As it is, though, The Macra Terror is a bit atonal, with conflicting mission statements. It’s never dull or actively bad, but it’s a bit hard to figure out where the production team was trying to go. Of course, you could (and I did) also say the same things of The Highlanders and The Underwater Menace, but this story is the most muted of the three, when arguably it’s the one most deserving of a completely over-the-top, no-holds-barred, presentation. I think the main reason for this disconnect is that we’ve reached Patrick Troughton’s maturation point. Coming off of The Moonbase, it’s no longer possible for him to go back to the hijinks of his earlier stories. But that’s what the story seems to be crying out for; you can’t use subtletly in a story about giant crabs.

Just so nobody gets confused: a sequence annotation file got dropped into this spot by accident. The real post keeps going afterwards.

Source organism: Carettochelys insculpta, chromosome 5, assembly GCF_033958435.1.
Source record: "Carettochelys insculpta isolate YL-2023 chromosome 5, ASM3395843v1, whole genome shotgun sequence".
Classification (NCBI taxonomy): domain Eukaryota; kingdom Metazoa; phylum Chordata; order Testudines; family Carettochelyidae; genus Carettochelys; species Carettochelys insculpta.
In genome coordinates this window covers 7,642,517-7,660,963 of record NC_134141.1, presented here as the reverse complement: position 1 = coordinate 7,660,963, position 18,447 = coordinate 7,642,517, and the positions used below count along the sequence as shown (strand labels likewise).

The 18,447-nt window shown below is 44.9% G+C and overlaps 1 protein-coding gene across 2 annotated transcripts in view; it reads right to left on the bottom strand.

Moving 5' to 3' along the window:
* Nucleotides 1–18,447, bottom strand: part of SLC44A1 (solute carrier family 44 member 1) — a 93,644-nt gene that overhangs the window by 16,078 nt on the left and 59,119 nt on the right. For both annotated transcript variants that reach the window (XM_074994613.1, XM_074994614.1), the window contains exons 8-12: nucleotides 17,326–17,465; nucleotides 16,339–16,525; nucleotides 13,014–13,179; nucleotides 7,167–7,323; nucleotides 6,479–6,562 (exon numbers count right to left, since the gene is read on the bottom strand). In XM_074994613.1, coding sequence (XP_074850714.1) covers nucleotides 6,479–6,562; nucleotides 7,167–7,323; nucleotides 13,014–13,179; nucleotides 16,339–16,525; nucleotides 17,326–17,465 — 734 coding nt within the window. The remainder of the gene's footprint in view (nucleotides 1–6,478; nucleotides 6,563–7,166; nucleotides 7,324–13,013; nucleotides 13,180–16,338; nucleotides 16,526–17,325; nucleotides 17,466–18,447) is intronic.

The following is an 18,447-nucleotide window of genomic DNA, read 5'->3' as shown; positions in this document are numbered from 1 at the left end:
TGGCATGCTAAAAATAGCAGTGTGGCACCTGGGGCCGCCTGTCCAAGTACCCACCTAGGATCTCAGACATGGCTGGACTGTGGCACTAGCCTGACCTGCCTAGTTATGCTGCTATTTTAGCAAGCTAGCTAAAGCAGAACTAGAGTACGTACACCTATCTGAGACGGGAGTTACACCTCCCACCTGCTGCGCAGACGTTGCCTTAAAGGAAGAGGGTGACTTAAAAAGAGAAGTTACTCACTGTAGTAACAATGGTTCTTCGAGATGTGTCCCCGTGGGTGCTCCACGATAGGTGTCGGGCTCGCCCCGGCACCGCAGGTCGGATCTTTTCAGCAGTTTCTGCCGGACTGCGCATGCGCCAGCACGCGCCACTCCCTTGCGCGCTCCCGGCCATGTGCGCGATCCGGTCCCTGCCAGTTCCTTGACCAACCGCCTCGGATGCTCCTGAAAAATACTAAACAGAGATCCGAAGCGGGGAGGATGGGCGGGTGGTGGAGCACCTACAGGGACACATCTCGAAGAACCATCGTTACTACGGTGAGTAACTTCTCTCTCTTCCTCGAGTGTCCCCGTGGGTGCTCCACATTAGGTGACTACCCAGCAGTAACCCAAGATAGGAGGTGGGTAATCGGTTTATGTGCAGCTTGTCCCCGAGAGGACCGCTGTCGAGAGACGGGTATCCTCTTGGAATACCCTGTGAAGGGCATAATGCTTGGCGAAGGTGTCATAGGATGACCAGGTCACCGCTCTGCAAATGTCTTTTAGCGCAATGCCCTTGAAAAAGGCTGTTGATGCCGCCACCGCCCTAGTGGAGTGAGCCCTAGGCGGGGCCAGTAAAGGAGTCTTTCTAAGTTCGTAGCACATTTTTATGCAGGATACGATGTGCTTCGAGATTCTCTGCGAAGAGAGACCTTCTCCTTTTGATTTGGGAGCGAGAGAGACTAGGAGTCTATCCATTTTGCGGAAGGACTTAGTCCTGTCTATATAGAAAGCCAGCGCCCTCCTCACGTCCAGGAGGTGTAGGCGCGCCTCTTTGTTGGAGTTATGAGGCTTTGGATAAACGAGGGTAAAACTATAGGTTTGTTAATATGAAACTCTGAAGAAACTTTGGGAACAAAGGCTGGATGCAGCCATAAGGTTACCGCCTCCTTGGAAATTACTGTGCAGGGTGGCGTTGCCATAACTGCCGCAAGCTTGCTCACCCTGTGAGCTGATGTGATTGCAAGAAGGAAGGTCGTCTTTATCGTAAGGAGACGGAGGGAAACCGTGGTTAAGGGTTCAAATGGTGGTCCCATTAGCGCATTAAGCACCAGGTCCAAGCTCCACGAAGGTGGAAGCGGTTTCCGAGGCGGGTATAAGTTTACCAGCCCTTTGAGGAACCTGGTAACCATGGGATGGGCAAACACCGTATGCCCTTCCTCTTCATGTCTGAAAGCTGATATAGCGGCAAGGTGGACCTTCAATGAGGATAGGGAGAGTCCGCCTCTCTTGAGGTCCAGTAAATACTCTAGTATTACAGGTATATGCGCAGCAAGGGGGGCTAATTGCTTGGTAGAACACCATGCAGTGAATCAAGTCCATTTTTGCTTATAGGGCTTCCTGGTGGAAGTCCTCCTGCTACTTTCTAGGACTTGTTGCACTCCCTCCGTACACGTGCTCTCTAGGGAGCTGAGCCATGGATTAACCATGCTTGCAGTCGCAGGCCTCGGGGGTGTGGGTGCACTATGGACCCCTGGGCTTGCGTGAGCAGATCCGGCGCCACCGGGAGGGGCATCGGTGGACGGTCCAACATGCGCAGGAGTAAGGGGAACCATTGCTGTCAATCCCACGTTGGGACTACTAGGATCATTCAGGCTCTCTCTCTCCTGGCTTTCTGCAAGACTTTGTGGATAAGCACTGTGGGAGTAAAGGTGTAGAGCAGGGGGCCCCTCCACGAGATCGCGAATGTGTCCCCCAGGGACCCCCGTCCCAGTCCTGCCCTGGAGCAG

Troughton’s performance here is quite funny, as he acts at sharp right angles to the script. The jingles and song-and-dance numbers and bland platitudes about hard work that make up most of Episode 1, are a dead-on prediction of The Happiness Patrol, but here’s Troughton being his newer subtle and more Sherlock Holmes-ian self. The guards have ludicrous costumes (they wear opaque glasses with pinholes for sight), but the Doctor’s line about wishing he could wear a helmet in the mine was cut before production (although it’s still in the novelization). Fresh off the cliffhanger to Episode 4of The Moonbase, where he’s seen a claw on the TARDIS’s “Time Scanner”, he quietly winds up colony officials with words like “crawling”. And although colony management wants to hail him as a hero (calling back to Ian Stuart Black’s previous view of The Doctor from The Savages), he’d rather spend his time with Medoc, the colony madman who sees things. The Doctor flouts rules and instinctively distrusts authority, but very subtly in the early scenes. But such subtlety is offset by the very loud and insistent Dudley Simpson incidental score, which adds a distorted funhouse flavor to the rest of the story.